When I count up all my business expenses at the end of the year the biggest cost is always travel. That includes flights, trains, buses, accommodation, and of course all the food possible. Most of those deductions are pretty easy to claim, but I lose a lot of my food receipts.
I know I should be more organized, but … I’m not. And it really annoys me when I see how much I spent on food while on the road… and how little I end up being able to claim.
They have a nice solution for this in the U.S., a set per diem rate that you can claim: no receipts needed. I’ve envied that system for quite some time UNTIL a few weeks ago, when a wonderful commenter on this very blog claimed I could do the same thing in Canada.
“Sure” I scoffed to myself “Wouldn’t that be nice….”
But he was not just a purveyor of empty dreams. He had links. Canada Revenue Agency links.
Which led me to this….
It seemed to be telling me that when it came to business trips/travel, I could choose between keeping all my receipts and claiming the amounts (which I had currently been failing at), or a new simplified method… and just charge 51 dollars a day and be done with it.
But I’m not easily fooled, and this seemed far too good to be true.
So it was to the hotline for me. Twice I called them. And twice I was promoted past the front line crew, up the ladder to a higher echelon of tax answers. And the answer was a resounding ‘yes’. Apparently, it was just as simple as it sounded.
But my sceptiscm remained, so I sent out a few emails to the tax experts in my life, and they went to work. Before I knew it the rabbit hole had led us to a senior member of the CRA in the thriving metropolis of Sudbury. That’s where the CRA is based, and I hoped for confirmation of a new, simpler, and no doubt better life.
The answer: she could neither confirm nor deny this to be valid… and referred us to the call centre.
I honestly don’t understand why taxes aren’t more cut and dry. Seriously. There should be a definitive answer to some of these questions. But that’s why I’m just so happy to have people with more know how in my life to interpret for me.
Their interpretation: Her lack of comment confirmed that this falls into an official grey area. Call centre says it’s okay, but the higher ups won’t confirm. That’s because the call centre is working from what they call interpretation bulletins (which is where the excerpt I posted above comes from, and which the CRA publishes in order to help us interpret the tax code). The more senior member is working from the tax code itself, which doesn’t explicitly allow this… it doesn’t disallow it either… but she doesn’t want to get pinned down by putting something in writing.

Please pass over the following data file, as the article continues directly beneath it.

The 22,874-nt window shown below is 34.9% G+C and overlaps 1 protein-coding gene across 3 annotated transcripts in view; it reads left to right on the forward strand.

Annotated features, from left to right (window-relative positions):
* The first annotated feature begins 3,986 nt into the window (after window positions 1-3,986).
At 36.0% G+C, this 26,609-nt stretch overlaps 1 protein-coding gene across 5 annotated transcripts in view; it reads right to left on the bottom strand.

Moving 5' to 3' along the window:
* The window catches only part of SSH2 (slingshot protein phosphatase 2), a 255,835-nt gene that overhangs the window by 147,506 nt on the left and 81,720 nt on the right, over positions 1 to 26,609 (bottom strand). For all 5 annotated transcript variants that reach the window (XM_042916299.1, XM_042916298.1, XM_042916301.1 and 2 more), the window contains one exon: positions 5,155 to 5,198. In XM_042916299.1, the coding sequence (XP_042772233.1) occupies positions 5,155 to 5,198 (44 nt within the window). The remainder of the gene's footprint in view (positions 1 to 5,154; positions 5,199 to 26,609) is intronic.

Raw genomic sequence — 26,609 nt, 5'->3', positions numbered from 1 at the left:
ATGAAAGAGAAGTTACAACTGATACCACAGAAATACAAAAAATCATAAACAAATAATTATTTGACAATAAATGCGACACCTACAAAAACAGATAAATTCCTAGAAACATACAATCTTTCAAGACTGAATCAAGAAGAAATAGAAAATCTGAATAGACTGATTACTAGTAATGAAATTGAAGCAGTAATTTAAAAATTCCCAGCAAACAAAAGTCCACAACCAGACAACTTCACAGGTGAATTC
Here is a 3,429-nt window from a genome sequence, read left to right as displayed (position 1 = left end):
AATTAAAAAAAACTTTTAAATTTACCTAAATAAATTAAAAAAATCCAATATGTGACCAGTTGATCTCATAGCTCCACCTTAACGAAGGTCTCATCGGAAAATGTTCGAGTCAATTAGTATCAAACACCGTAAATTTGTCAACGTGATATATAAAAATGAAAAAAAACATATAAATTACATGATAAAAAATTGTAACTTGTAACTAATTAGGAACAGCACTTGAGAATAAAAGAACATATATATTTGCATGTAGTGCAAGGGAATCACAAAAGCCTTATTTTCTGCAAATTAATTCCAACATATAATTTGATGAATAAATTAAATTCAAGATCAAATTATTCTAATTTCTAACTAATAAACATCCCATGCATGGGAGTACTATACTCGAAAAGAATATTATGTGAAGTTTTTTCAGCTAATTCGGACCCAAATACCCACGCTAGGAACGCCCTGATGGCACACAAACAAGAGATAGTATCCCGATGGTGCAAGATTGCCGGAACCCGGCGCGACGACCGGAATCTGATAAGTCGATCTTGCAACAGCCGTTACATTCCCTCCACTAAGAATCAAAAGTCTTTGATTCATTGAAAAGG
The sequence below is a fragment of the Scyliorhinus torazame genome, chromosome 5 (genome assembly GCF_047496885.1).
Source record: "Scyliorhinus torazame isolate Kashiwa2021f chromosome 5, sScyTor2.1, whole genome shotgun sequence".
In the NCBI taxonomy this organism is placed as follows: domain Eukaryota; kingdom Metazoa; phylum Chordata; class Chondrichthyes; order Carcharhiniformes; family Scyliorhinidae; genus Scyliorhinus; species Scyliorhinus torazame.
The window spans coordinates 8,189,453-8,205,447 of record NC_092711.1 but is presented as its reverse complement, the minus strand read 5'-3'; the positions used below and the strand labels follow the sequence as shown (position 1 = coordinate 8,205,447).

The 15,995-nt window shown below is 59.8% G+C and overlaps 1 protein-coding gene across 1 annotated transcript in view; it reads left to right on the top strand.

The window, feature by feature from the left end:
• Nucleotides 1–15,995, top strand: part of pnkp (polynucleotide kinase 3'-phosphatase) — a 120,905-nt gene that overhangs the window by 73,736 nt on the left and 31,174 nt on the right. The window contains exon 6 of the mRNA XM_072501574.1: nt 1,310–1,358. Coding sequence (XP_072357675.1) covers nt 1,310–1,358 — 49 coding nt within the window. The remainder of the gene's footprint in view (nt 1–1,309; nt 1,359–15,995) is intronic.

So where do we go from here….?
Can you use the simplified method?
Yes. Yes you can. All information currently at our disposal – the tax bulletins as well as the call centre – tell us it’s allowed. So I’m definitely going to be doing it.
But it’s good to know that since this falls within a grey area there’s a chance that if it’s challenged someone will try to tell you that it’s not allowed. The best thing that you can do is arm yourself with the information I’ve described above and put in a good argument.
It yet again boils down to comfort level. I feel confident when I read this information and talk to the people at the hotline that I should be able to do this. If down the road someone changes that game, I will be able to argue my case, which I feel is a valid one. But if you don’t want to put yourself in that position, maybe it isn’t for you… or maybe you just keep way better records than I do and losing receipts isn’t a problem for you… in which case… we have very little to talk about.
What do I need for the simplified method?
The bulletin above refers to the possible need to “provide some documentation to support your claim”. The documentation that they’re talking about is proof that you were away on a gig. That means: contracts, company correspondence, or anything else that can prove the specific dates that you were away and that it was for business.
So, that’s a complicated explanation of a simpler way to do a small portion of your taxes. If it seems a bit overwhelming to you I urge you to talk to your accountant about it and see if it might apply. It’s been a huge simplifier for me this year, and allowed me to provide a much more realistic deduction number for my business food than I have in the past.
But either way, I find this whole situation absolutely ridiculous. The fact that there are so many subjectivities in self-employed taxes drives me a little crazy and completely justifies the hatred that most of us have for doing our taxes every year.
Get it together, CRA.